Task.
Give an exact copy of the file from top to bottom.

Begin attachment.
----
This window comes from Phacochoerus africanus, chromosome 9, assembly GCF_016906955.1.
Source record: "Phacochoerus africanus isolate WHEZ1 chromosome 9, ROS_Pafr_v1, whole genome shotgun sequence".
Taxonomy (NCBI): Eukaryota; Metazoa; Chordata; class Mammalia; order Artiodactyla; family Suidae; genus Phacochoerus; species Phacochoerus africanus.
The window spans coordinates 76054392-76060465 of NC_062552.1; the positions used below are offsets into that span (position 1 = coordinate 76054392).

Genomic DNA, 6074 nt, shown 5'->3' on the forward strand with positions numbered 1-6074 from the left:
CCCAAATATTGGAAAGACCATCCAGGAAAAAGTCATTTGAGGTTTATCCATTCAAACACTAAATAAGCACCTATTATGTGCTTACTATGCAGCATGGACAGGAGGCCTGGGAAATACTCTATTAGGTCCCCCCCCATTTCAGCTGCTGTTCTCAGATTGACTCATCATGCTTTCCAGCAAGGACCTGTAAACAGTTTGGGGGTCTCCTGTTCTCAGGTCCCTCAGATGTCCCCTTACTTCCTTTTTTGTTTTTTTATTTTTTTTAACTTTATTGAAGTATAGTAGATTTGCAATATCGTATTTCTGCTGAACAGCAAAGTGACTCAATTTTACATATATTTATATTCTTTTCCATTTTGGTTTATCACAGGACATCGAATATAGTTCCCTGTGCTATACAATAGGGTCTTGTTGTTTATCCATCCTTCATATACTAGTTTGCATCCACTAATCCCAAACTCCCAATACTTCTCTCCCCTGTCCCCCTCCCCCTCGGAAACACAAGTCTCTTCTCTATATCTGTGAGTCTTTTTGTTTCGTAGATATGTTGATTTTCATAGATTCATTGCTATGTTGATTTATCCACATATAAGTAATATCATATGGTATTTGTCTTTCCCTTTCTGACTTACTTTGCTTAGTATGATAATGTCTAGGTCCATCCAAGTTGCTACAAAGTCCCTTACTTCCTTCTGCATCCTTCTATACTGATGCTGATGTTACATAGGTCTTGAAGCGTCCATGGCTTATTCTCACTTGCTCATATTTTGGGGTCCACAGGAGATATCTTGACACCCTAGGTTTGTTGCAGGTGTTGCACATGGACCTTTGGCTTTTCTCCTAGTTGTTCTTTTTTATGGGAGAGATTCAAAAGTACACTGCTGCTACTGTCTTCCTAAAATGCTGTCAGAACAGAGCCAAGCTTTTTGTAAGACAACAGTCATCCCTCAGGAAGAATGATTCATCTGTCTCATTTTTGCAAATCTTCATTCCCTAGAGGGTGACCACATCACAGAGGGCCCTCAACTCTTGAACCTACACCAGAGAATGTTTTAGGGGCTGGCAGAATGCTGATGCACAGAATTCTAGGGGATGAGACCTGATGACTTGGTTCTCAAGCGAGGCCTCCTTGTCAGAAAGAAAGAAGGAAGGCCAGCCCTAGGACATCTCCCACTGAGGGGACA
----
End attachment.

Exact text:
This window comes from Phacochoerus africanus, chromosome 9, assembly GCF_016906955.1.
Source record: "Phacochoerus africanus isolate WHEZ1 chromosome 9, ROS_Pafr_v1, whole genome shotgun sequence".
Taxonomy (NCBI): Eukaryota; Metazoa; Chordata; class Mammalia; order Artiodactyla; family Suidae; genus Phacochoerus; species Phacochoerus africanus.
The window spans coordinates 76054392-76060465 of NC_062552.1; the positions used below are offsets into that span (position 1 = coordinate 76054392).

Genomic DNA, 6074 nt, shown 5'->3' on the forward strand with positions numbered 1-6074 from the left:
CCCAAATATTGGAAAGACCATCCAGGAAAAAGTCATTTGAGGTTTATCCATTCAAACACTAAATAAGCACCTATTATGTGCTTACTATGCAGCATGGACAGGAGGCCTGGGAAATACTCTATTAGGTCCCCCCCCATTTCAGCTGCTGTTCTCAGATTGACTCATCATGCTTTCCAGCAAGGACCTGTAAACAGTTTGGGGGTCTCCTGTTCTCAGGTCCCTCAGATGTCCCCTTACTTCCTTTTTTGTTTTTTTATTTTTTTTAACTTTATTGAAGTATAGTAGATTTGCAATATCGTATTTCTGCTGAACAGCAAAGTGACTCAATTTTACATATATTTATATTCTTTTCCATTTTGGTTTATCACAGGACATCGAATATAGTTCCCTGTGCTATACAATAGGGTCTTGTTGTTTATCCATCCTTCATATACTAGTTTGCATCCACTAATCCCAAACTCCCAATACTTCTCTCCCCTGTCCCCCTCCCCCTCGGAAACACAAGTCTCTTCTCTATATCTGTGAGTCTTTTTGTTTCGTAGATATGTTGATTTTCATAGATTCATTGCTATGTTGATTTATCCACATATAAGTAATATCATATGGTATTTGTCTTTCCCTTTCTGACTTACTTTGCTTAGTATGATAATGTCTAGGTCCATCCAAGTTGCTACAAAGTCCCTTACTTCCTTCTGCATCCTTCTATACTGATGCTGATGTTACATAGGTCTTGAAGCGTCCATGGCTTATTCTCACTTGCTCATATTTTGGGGTCCACAGGAGATATCTTGACACCCTAGGTTTGTTGCAGGTGTTGCACATGGACCTTTGGCTTTTCTCCTAGTTGTTCTTTTTTATGGGAGAGATTCAAAAGTACACTGCTGCTACTGTCTTCCTAAAATGCTGTCAGAACAGAGCCAAGCTTTTTGTAAGACAACAGTCATCCCTCAGGAAGAATGATTCATCTGTCTCATTTTTGCAAATCTTCATTCCCTAGAGGGTGACCACATCACAGAGGGCCCTCAACTCTTGAACCTACACCAGAGAATGTTTTAGGGGCTGGCAGAATGCTGATGCACAGAATTCTAGGGGATGAGACCTGATGACTTGGTTCTCAAGCGAGGCCTCCTTGTCAGAAAGAAAGAAGGAAGGCCAGCCCTAGGACATCTCCCACTGAGGGGACA